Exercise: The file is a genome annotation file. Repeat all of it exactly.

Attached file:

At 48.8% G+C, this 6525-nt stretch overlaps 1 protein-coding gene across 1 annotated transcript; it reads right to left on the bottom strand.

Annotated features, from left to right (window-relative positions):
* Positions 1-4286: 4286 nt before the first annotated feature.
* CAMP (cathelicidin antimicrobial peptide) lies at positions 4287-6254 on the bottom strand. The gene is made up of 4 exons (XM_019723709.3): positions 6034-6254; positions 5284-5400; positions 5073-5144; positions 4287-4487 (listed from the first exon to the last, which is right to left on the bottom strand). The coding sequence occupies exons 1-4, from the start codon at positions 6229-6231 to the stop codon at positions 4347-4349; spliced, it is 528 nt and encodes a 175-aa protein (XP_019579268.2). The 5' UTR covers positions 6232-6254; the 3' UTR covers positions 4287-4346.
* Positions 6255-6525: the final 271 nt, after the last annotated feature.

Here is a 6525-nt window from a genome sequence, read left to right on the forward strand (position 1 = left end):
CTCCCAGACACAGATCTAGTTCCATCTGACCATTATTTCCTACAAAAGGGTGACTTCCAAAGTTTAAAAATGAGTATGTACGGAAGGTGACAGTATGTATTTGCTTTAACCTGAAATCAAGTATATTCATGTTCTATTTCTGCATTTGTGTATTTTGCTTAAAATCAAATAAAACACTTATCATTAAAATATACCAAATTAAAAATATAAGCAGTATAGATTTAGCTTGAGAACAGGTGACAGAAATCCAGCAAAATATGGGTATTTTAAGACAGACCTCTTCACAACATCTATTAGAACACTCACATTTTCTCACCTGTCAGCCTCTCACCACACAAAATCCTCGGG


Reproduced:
At 48.8% G+C, this 6525-nt stretch overlaps 1 protein-coding gene across 1 annotated transcript; it reads right to left on the bottom strand.

Annotated features, from left to right (window-relative positions):
* Positions 1-4286: 4286 nt before the first annotated feature.
* CAMP (cathelicidin antimicrobial peptide) lies at positions 4287-6254 on the bottom strand. The gene is made up of 4 exons (XM_019723709.3): positions 6034-6254; positions 5284-5400; positions 5073-5144; positions 4287-4487 (listed from the first exon to the last, which is right to left on the bottom strand). The coding sequence occupies exons 1-4, from the start codon at positions 6229-6231 to the stop codon at positions 4347-4349; spliced, it is 528 nt and encodes a 175-aa protein (XP_019579268.2). The 5' UTR covers positions 6232-6254; the 3' UTR covers positions 4287-4346.
* Positions 6255-6525: the final 271 nt, after the last annotated feature.

Here is a 6525-nt window from a genome sequence, read left to right on the forward strand (position 1 = left end):
CTCCCAGACACAGATCTAGTTCCATCTGACCATTATTTCCTACAAAAGGGTGACTTCCAAAGTTTAAAAATGAGTATGTACGGAAGGTGACAGTATGTATTTGCTTTAACCTGAAATCAAGTATATTCATGTTCTATTTCTGCATTTGTGTATTTTGCTTAAAATCAAATAAAACACTTATCATTAAAATATACCAAATTAAAAATATAAGCAGTATAGATTTAGCTTGAGAACAGGTGACAGAAATCCAGCAAAATATGGGTATTTTAAGACAGACCTCTTCACAACATCTATTAGAACACTCACATTTTCTCACCTGTCAGCCTCTCACCACACAAAATCCTCGGG